Food. Traditions and the holidays always come back to food. Dinners, buffets, desserts, treats, it’s all about the food. I remember many holiday food traditions growing up.
There is a huge list of traditional family recipes that always made a holiday appearance. These include: pumpkin roll (aforementioned), spiced & sugared nuts, boiled custard (no eggnog in this family), cranberry-orange relish, mincemeat pie, Grandmother’s sweet potatoes/yams, peanut butter and/or chocolage fudge, and mulled apple cider.
There were also regularly appearing appetizers: warmed cream cheese w/jalapeño jelly, spinach dip, sour cream and onion dip, brie warmed with marmelade and almonds on top, and mixed nuts. Other appetizers might get mixed in for a year depending on what people brought with them, but somehow we always went back to the same core group.
Our Christmas dinner was much like our Thanksgiving meal. It consisted of a random and eclectic group of people who’s family didn’t live close enough to visit, much like our family, which is scattered all over the U.S. and now the world. The dinner itself was a feast, involving many of the above recipes, a yummy turkey and/or ham (sometimes even a roast), stuffing, mashed potatoes, veggies (green bean casserole anyone?), rolls, and whatever our guests chose to bring and share from their own holiday food traditions. We all sat around and ate and talked and laughed. Somehow, despite the fact that the only thing everyone there had in common was knowing our family, we always had a good time.
[We also had a specific New Year’s Day dinner, but more on that in a later post.]
Remember when you used to give holiday gifts to your teachers? And if you live somewhere where you can still do that, remember when they could be homemade treats? We did that every year. My sister and I would make pumpkin rolls and the spiced & sugared nuts for our teachers each year. Mom of course helped us, but she tried to make sure we did as much of it as possible to really be able to say the gift was from us. We’d get nice food gift containers to put the nuts in, and wrap the pumpkin rolls in foil and tie the ends with ribbon so they looked pretty. Then we’d haul them into school on the last day before break and give them out. I don’t remember a teacher ever saying no, and I don’t remember ever worrying about health, diet, food allergy or any other concern. We just assumed they’d be able to eat and enjoy them.
To this day I bring food to holiday parties, whether at work or a friend’s place. Only now, I bring a copy of the recipe along for everyone to see just in case someone can’t eat something that’s in what I’ve made.
Our stockings always contained food in addition to little gifts, specifically nuts, candy, and fruit. Pistachios were the favorite nut, followed by walnuts and almonds, all of them still in the shells and needing the nutcracker to get to the meaty goodness. Of course the candy involved chocolate (Hershey’s Kisses, Reese’s Peanut Butter Cups, chocolate covered marshmallow Santas, Peppermint Patties, cherry cordials for my sister, Godiva truffles for my mom) and sometimes hard candy. But mostly chocolate.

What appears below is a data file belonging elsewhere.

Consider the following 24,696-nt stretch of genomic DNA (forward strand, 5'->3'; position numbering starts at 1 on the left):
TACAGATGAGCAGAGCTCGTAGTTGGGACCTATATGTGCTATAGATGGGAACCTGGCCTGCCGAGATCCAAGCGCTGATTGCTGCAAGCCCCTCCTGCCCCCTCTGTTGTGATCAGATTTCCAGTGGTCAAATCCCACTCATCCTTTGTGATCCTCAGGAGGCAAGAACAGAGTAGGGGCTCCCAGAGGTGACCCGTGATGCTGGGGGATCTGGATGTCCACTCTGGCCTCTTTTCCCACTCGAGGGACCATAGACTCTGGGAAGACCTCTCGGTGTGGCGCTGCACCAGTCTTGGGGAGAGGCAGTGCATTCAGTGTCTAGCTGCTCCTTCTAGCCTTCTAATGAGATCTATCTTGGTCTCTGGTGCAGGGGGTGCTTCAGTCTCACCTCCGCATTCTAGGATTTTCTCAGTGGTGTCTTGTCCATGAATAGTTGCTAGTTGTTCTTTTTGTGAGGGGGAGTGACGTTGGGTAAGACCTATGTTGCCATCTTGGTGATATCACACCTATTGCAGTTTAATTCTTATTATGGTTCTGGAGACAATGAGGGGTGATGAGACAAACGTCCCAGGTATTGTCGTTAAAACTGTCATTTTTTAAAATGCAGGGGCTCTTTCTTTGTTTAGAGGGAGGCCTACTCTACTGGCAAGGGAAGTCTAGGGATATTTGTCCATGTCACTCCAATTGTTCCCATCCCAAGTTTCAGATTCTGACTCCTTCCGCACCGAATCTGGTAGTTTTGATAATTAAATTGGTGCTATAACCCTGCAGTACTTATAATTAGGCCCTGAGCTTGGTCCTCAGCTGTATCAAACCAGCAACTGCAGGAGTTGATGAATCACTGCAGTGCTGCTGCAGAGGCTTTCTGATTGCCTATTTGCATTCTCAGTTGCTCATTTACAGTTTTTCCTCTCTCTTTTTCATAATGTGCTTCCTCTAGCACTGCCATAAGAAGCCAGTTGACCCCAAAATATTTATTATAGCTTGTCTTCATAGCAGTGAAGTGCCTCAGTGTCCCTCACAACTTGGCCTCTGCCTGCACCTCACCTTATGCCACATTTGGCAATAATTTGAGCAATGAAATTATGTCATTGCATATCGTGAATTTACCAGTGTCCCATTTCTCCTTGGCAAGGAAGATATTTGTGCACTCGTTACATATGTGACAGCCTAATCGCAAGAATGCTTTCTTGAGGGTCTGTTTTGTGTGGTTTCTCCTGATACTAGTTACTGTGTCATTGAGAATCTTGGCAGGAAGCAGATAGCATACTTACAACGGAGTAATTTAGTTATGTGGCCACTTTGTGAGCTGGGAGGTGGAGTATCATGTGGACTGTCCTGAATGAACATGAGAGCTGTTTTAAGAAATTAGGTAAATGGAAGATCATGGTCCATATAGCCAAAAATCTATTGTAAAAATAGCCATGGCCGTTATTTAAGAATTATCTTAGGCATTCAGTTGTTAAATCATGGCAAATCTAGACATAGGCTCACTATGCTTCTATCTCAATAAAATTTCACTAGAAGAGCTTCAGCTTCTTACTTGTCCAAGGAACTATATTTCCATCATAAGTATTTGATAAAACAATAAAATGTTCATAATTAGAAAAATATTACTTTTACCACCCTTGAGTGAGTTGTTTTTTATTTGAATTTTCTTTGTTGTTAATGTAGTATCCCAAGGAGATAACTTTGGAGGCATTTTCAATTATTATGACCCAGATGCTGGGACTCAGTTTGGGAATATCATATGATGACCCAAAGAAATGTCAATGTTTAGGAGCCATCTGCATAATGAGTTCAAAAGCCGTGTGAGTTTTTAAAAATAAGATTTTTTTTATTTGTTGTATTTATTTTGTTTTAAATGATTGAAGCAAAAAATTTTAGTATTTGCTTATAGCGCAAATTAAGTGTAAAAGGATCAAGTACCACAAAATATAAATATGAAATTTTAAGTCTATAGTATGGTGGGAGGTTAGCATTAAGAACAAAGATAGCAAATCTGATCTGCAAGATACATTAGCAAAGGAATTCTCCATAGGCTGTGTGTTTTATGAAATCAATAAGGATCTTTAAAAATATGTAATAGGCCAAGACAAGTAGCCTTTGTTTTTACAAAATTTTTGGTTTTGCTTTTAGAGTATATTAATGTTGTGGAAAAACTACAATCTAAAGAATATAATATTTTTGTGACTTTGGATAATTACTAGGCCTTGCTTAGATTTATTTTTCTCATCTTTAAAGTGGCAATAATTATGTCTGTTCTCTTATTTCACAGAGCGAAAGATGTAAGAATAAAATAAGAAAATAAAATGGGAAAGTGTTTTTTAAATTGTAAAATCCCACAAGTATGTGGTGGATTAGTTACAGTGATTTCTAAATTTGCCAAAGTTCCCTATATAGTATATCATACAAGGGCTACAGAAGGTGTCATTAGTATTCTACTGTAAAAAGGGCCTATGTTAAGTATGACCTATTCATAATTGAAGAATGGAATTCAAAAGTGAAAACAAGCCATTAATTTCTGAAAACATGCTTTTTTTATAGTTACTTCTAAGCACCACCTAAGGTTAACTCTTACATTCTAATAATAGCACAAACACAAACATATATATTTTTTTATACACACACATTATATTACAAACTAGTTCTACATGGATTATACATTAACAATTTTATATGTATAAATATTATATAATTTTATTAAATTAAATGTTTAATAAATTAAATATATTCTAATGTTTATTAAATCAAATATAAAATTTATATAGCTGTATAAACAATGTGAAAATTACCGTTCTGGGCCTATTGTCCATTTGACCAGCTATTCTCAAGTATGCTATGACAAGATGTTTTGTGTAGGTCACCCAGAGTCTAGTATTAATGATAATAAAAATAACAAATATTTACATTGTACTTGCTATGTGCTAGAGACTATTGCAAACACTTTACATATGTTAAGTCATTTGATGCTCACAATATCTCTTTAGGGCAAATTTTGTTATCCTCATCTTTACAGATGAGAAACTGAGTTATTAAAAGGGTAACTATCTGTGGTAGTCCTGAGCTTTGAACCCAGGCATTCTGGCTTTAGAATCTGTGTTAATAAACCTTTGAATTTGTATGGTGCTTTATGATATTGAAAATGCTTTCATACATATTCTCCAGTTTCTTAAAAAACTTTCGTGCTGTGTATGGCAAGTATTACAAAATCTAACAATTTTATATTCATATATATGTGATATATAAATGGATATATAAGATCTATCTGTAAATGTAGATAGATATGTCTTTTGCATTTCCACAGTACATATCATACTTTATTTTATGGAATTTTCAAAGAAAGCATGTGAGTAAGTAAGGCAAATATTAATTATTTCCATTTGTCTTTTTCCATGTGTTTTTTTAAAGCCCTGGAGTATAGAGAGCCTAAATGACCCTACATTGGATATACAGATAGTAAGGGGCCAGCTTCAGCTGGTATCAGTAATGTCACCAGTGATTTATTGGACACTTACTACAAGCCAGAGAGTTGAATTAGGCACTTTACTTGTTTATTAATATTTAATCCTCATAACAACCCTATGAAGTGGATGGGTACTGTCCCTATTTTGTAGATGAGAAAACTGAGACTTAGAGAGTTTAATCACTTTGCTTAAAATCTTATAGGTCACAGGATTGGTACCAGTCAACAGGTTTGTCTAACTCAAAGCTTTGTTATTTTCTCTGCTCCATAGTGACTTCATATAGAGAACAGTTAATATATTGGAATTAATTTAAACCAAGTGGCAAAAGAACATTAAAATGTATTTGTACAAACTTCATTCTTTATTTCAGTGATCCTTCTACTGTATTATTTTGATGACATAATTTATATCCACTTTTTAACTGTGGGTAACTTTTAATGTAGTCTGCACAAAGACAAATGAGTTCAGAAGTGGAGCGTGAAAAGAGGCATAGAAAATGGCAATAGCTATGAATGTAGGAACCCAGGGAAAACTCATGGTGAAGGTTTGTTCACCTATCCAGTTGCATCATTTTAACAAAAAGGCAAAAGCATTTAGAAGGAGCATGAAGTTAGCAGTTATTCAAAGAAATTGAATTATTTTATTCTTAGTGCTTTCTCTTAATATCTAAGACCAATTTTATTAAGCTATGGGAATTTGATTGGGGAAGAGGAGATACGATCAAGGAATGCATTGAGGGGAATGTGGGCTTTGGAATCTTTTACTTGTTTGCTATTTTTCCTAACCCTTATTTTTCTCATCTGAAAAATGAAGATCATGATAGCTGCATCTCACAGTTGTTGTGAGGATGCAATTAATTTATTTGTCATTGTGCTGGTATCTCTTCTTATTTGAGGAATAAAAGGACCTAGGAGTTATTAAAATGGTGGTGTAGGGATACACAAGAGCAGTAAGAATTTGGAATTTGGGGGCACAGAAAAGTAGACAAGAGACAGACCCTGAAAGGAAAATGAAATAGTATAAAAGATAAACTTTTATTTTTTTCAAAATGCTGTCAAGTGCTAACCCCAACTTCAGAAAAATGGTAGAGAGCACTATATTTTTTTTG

To add to the chocolate and nut goodness, we had oranges and apples. As a bonus, each year Santa brought a new and different “exotic” fruit to try like star fruit, kiwi, mango, pomegranate, etc. These were fruits that when I was young you didn’t often see in the supermarket, except in the really expensive area and there was never very much of it. So Christmas morning after we emptied our stockings we all tried the fruit with breakfast. Some years were more successful than others. Kiwi and mango are still some of my favorite fruits. Star fruit, on the other hand, I don’t think I’ve ever eaten since. I don’t remember it tasting like much, although it was pretty to look at.
Mom always put Hershey’s Kisses in decorative Christmas bowls around the house. The living room, the family room, the kitchen counter, they all had bowls/dishes with red, silver and green foil wrapped Hershey’s Kisses. We would all walk by the bowls and grab a Kiss (or two) throughout the holiday.
Unfortunately, as pretty as they were, these were a temptation to the pets. Both animals would eat them, and it’s a wonder they didn’t get sick but somehow they never did. But you could tell which animal ate them. When the cat ate them, she removed the foil. You’d find this nice little pile of foil on the table next to the bowl. And she’d only eat one or two. The dog on the other hand would eat the entire bowl, foil and all. For days afterwards you could look out into the backyard and see little glints of the foil sparkling in the sun, almost like twinkling lights in the daytime. Disgusting, I know, yet strangely pretty.
Mom still put the Hershey’s Kisses out, but she started using candy jars with tight fitting lids instead of the bowls. I’m now the proud owner of one such candy jar; it’s shaped like a snowman and currently has red and green M&Ms in it. Yum.